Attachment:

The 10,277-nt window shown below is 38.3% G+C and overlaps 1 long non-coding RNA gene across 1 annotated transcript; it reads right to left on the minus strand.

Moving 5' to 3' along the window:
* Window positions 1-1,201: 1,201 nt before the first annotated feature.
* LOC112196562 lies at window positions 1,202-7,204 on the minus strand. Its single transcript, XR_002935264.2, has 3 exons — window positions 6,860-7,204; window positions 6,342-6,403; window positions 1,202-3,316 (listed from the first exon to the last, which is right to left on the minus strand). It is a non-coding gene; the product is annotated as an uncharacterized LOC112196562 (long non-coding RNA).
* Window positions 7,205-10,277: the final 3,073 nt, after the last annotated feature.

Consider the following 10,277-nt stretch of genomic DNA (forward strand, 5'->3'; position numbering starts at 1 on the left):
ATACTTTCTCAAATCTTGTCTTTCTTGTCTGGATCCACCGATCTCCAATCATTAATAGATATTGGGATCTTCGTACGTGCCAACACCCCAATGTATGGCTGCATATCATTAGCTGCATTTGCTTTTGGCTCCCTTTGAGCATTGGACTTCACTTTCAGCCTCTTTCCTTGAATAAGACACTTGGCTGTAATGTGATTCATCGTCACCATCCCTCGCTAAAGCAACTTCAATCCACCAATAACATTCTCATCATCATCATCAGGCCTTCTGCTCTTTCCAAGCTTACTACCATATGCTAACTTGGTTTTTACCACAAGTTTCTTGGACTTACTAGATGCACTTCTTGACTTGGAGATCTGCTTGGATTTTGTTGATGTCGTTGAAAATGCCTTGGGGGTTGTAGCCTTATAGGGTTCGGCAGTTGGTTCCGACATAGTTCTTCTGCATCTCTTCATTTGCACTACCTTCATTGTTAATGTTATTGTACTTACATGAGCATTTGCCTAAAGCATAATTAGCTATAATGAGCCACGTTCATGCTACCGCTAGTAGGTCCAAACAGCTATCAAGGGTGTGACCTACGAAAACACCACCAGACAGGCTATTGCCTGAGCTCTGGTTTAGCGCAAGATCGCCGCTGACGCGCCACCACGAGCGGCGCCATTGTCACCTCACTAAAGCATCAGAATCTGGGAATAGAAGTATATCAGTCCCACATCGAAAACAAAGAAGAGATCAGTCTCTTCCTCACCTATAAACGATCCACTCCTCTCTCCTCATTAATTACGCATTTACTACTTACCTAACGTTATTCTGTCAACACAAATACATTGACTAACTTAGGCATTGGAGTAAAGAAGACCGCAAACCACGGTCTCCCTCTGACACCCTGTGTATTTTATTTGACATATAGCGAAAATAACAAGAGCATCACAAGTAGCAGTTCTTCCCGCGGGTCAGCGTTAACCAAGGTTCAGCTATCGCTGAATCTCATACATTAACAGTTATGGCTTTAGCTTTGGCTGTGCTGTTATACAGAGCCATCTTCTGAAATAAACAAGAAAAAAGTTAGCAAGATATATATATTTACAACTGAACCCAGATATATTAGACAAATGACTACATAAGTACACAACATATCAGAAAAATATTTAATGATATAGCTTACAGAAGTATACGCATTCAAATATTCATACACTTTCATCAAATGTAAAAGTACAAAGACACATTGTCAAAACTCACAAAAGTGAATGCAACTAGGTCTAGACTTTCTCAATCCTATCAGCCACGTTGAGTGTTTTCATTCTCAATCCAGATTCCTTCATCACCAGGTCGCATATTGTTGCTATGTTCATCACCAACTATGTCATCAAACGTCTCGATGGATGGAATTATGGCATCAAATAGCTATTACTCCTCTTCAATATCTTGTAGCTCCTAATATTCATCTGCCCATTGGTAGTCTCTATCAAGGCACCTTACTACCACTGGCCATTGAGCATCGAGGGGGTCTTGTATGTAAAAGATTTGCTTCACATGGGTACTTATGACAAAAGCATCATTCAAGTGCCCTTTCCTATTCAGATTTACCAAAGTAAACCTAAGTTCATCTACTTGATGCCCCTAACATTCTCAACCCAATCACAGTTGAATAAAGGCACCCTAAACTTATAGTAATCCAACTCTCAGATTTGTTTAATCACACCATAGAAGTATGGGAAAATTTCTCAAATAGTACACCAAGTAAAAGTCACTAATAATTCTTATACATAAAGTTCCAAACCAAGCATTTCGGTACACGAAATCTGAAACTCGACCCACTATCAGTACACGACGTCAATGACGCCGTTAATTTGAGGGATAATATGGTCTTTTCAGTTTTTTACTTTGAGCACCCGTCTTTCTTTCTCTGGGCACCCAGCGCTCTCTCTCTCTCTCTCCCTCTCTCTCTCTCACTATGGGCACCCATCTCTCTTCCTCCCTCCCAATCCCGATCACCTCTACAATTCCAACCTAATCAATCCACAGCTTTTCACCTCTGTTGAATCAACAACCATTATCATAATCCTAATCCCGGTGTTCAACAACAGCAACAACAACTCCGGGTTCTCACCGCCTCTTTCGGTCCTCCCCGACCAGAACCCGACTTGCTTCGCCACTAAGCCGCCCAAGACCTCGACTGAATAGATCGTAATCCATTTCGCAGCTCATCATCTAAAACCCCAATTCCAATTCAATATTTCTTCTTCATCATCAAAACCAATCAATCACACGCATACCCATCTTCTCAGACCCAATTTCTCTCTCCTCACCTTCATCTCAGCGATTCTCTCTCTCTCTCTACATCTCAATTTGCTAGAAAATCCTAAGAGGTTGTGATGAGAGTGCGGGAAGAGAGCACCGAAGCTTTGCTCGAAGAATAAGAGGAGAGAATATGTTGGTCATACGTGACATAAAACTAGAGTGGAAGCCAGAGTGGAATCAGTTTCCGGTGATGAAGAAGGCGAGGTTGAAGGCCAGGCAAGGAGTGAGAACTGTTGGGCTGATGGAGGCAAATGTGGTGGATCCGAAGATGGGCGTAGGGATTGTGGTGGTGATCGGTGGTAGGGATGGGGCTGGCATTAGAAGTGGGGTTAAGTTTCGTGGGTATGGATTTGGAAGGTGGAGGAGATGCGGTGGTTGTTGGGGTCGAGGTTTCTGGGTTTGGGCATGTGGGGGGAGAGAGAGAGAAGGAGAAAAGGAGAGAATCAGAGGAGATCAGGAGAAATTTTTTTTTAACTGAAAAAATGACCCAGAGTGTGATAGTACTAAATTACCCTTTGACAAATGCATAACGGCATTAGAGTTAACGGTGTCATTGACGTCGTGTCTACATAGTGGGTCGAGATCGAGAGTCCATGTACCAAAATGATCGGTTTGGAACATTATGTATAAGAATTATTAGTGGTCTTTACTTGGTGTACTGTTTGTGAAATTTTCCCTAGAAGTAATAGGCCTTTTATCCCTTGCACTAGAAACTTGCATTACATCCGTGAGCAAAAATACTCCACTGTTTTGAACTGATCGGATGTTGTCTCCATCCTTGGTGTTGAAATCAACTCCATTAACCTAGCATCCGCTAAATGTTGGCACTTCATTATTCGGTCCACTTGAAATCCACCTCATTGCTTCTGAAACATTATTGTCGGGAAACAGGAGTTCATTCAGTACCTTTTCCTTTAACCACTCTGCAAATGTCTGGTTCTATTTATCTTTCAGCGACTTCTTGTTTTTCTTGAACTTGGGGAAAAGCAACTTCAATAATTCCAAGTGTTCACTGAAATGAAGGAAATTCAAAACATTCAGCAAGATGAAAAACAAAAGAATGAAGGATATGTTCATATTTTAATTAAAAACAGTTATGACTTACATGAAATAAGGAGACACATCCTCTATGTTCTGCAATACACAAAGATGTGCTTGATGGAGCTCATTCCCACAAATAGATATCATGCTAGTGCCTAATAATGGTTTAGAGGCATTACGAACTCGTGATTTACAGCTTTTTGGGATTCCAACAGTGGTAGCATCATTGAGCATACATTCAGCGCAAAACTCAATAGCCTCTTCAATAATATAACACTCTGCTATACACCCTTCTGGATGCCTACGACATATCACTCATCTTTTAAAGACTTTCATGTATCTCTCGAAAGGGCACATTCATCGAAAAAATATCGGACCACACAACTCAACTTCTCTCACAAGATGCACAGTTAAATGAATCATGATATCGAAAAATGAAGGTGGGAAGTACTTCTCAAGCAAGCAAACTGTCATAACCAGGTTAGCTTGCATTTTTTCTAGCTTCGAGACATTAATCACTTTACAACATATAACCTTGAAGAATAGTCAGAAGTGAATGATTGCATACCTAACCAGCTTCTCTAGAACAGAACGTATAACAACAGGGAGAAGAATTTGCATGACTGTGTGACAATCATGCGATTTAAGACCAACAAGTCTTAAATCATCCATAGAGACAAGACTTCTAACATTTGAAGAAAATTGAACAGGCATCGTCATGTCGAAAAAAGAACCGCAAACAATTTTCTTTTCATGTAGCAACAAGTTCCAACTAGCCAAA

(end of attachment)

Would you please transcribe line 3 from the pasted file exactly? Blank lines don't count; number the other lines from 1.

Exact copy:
* Window positions 1-1,201: 1,201 nt before the first annotated feature.